BAT­TLE­FIELD TOURISM

The end of the First World War a cen­tury ago meant the be­gin­ning of bat­tle­field tourism, says

Who Do You Think You Are? Magazine - - CONTENTS - Jac­que­line Wadsworth

The fam­i­lies who made pil­grim­ages af­ter the end of the First World War to see where their loved ones had died

An en­ter­pris­ing in­di­vid­ual placed a small ad in The Times in early 1920 of­fer­ing to guide par­ties of sight­seers through war-torn Europe: “Bach­e­lor, late thir­ties, re­fined tastes, flu­ent French, fair Ger­man, re­cently toured whole front, France, Bel­gium, would CON­DUCT PARTY own­ing good car over bat­tle­fields.” He was ready to de­part at the end of Jan­uary and would ex­tend the tour to the Riviera, Switzer­land or the Rhine “if de­sired”.

This is just one of the hun­dreds of ad­verts that be­gan ap­pear­ing in Bri­tish news­pa­pers at the end of the First World War, of­fer­ing or­di­nary peo­ple the chance to see for them­selves where the bit­ter years of con­flict had been fought. For­mer Army of­fi­cers were be­hind many of the smaller ven­tures, but es­tab­lished hol­i­day op­er­a­tors were quick to see the op­por­tu­ni­ties too. In the spring of 1920 Thomas Cook & Son was of­fer­ing trips to the bat­tle­fields of Bel­gium and France with fares start­ing at £8 11s 6d. Mean­while the South Eastern and Chatham Rail­way Com­pany was launch­ing its own daily tours to the Bri­tish bat­tle­fields in France.

A Boom Be­gins

And so be­gan a boom in First World War tourism that matched any­thing we have seen 100 years later. Just as we visit the bat­tle­fields to dis­cover more about the part fam­ily mem­bers played in the con­flict, so too did our ances­tors. Some trav­ellers were sim­ply cu­ri­ous to wit­ness the sights of war (“sen­sa­tion seek­ers”, as one news­pa­per called them). Oth­ers were be­reaved fam­i­lies need­ing to see where their loved ones had fought and fallen, or veteran sol­diers han­ker­ing to re­visit old scenes of bat­tle.

Just 18 months af­ter the Ar­mistice was signed The Times was re­port­ing record hol­i­day book­ings to Europe, largely due to the pull of the bat­tle­fields. Never had there been such de­mand for tick­ets to the Con­ti­nent at Easter, ac­cord­ing to Thomas Cook: “Ev­ery one of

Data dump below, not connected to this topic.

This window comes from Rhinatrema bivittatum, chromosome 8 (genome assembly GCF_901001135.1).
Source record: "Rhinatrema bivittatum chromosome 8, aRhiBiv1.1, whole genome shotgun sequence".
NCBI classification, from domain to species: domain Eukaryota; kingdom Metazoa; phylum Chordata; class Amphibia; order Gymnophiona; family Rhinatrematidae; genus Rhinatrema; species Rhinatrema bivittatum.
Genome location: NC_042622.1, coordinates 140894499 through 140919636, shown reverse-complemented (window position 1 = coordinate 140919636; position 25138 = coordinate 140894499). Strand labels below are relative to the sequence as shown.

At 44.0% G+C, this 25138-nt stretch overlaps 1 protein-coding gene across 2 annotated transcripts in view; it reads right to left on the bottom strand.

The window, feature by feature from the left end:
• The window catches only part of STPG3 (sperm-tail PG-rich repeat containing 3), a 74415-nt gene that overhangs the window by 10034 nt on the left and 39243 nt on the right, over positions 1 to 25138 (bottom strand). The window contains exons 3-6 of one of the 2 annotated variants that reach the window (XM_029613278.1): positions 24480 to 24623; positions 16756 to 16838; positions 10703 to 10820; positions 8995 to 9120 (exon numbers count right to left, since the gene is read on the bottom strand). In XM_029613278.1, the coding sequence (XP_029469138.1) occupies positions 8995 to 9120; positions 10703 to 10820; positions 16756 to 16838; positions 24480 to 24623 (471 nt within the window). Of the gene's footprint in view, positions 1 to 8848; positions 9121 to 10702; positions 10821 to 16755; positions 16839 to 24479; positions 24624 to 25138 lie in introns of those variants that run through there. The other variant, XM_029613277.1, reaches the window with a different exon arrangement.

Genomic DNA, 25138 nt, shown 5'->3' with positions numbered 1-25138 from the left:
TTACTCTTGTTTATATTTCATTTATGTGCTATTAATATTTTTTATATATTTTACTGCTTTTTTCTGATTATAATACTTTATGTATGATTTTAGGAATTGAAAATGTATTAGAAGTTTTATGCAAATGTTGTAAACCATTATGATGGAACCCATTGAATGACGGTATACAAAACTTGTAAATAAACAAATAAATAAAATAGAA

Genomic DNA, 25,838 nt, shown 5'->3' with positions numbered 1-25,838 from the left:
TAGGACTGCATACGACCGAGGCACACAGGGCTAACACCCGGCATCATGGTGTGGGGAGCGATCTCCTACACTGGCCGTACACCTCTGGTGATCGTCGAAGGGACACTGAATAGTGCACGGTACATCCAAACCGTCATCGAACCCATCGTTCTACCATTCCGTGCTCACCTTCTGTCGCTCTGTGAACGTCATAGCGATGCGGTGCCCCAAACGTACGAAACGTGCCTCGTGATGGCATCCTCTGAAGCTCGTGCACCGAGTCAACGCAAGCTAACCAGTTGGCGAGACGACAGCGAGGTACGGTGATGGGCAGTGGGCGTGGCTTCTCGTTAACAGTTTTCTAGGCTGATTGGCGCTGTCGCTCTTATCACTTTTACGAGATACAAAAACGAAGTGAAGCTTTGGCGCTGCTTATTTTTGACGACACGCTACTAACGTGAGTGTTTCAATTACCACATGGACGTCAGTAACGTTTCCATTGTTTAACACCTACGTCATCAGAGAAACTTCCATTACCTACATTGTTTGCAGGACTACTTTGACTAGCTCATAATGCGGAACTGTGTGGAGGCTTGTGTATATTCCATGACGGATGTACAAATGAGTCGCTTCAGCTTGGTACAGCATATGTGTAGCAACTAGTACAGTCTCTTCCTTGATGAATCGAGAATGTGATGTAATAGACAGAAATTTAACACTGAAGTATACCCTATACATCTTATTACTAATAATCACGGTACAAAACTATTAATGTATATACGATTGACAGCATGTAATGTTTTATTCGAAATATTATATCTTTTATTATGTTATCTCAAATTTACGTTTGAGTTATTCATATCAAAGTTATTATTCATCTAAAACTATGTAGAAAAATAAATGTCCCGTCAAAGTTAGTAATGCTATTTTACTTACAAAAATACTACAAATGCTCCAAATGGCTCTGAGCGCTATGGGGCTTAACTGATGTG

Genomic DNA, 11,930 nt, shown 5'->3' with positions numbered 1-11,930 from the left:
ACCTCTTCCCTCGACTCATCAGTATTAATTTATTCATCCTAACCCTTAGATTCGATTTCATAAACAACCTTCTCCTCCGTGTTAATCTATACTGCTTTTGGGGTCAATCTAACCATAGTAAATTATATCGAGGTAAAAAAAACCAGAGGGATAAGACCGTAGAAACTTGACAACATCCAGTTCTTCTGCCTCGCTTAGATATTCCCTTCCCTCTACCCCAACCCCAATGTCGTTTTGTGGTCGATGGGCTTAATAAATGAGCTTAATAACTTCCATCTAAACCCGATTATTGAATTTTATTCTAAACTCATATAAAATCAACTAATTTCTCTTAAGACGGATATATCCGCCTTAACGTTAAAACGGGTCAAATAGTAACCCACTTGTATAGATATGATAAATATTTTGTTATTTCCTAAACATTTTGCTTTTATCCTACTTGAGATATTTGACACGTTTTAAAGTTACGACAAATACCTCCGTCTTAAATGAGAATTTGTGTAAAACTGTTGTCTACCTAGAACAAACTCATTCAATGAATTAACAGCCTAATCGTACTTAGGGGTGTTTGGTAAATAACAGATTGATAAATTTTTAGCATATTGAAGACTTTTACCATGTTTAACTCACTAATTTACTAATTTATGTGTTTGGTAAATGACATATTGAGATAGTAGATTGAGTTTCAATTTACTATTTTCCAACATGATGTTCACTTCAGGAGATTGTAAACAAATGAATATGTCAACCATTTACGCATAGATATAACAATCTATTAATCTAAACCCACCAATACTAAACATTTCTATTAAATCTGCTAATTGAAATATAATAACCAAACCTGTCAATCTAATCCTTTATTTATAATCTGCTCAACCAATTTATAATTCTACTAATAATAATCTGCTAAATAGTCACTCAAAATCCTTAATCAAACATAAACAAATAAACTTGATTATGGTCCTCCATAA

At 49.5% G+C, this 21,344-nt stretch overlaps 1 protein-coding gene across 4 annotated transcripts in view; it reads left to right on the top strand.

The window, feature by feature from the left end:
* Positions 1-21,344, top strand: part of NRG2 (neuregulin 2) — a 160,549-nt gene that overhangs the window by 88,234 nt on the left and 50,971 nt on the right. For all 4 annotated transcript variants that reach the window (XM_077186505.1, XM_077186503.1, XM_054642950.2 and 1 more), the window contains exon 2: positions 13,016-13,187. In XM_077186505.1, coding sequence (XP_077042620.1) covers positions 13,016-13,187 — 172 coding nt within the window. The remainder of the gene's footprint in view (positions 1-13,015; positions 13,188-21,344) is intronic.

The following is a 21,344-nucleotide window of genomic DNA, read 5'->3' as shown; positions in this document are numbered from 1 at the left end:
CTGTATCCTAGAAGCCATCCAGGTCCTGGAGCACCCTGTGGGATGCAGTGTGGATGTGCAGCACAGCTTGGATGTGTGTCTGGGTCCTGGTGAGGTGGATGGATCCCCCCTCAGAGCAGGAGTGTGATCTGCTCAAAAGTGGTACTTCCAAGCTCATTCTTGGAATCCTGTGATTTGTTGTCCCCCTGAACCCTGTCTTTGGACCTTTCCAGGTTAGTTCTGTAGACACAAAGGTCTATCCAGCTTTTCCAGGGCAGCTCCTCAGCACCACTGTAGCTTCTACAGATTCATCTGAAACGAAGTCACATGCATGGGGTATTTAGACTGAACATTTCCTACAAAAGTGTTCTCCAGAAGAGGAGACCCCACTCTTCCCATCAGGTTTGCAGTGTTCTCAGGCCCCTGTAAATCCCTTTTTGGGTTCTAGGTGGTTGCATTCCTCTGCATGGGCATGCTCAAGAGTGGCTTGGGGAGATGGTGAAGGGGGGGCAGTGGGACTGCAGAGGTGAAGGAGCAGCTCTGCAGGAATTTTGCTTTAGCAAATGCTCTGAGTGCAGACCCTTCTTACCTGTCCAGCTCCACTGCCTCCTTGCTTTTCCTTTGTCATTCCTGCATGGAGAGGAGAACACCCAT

the 50 branches of the firm is work­ing at top pres­sure to deal with book­ings and in­quiries.”

Trav­ellers be­gan their jour­neys on cross-chan­nel steam­ers, land­ing at French and Bel­gian ports that not so long ago had been bristling with khaki uni­forms. They con­tin­ued by rail or mo­tor ve­hi­cle, star­ing out at a land­scape still rav­aged by war, with black­ened tree stumps lin­ing the routes, and vil­lages re­duced to rat­in­fested rub­ble.

“Bro­ken down, roof­less houses ev­ery­where.

Some of them were ac­tu­ally oc­cu­pied and a tar­pau­lin sheet was over the top to keep out the weather,” wrote one Aus­tralian lady in 1921 when she vis­ited the Somme vil­lage of Villers-Bre­ton­neux.

Buried Where They Fell

In those early months, graves were marked by wooden crosses and the dead were buried where they fell, or close by. Dur­ing the 1920s bod­ies were ex­humed and con­cen­trated in the larger ceme­ter­ies we visit to­day, with crosses re­placed by head­stones.

The wealthy hired cars for their sight­see­ing, per­haps ac­com­pa­nied by a guide such as our bach­e­lor ad­ver­tiser. In the evening they rested at com­fort­able ho­tels, and may have re­searched the next day’s trip us­ing one of the Miche­lin bat­tle­field guides for mo­torists that be­gan ap­pear­ing soon af­ter the war. The first went on sale in 1919 and cov­ered the area of France that saw fight­ing dur­ing the first Bat­tle of the Marne in Septem­ber 1914. Its fore­word en­cour­aged read­ers to take a se­ri­ous ap­proach: “See­ing is not enough, the vis­i­tor must un­der­stand; ru­ins are more im­pres­sive when cou­pled with a knowl­edge of their ori­gin and de­struc­tion. A stretch of coun­try which might seem dull and un­in­ter­est­ing to the un­en­light­ened eye be­comes trans­formed at the thought of the bat­tles which have raged there.”

Roads were of­ten rough and dif­fi­cult, but help was avail­able from en­trepreneurs like Henri Board­man of Paris, who ad­ver­tised his ser­vices in Lon­don news­pa­pers: “If con­tem­plat­ing a tour in Europe by Auto, write to me con­cern­ing a Garage and the Gen­eral Up­keep of your Auto… A1 me­chan­ics on all Amer­i­can and English cars.”

It’s in­ter­est­ing to note that Mon­sieur Board­man had picked up the new English phrase ‘A1’, which was used by re­cruit­ing of­fi­cers dur­ing the war to de­scribe men who were fit to fight at the Front. It soon be­came com­mon par­lance, and re­mains so to­day.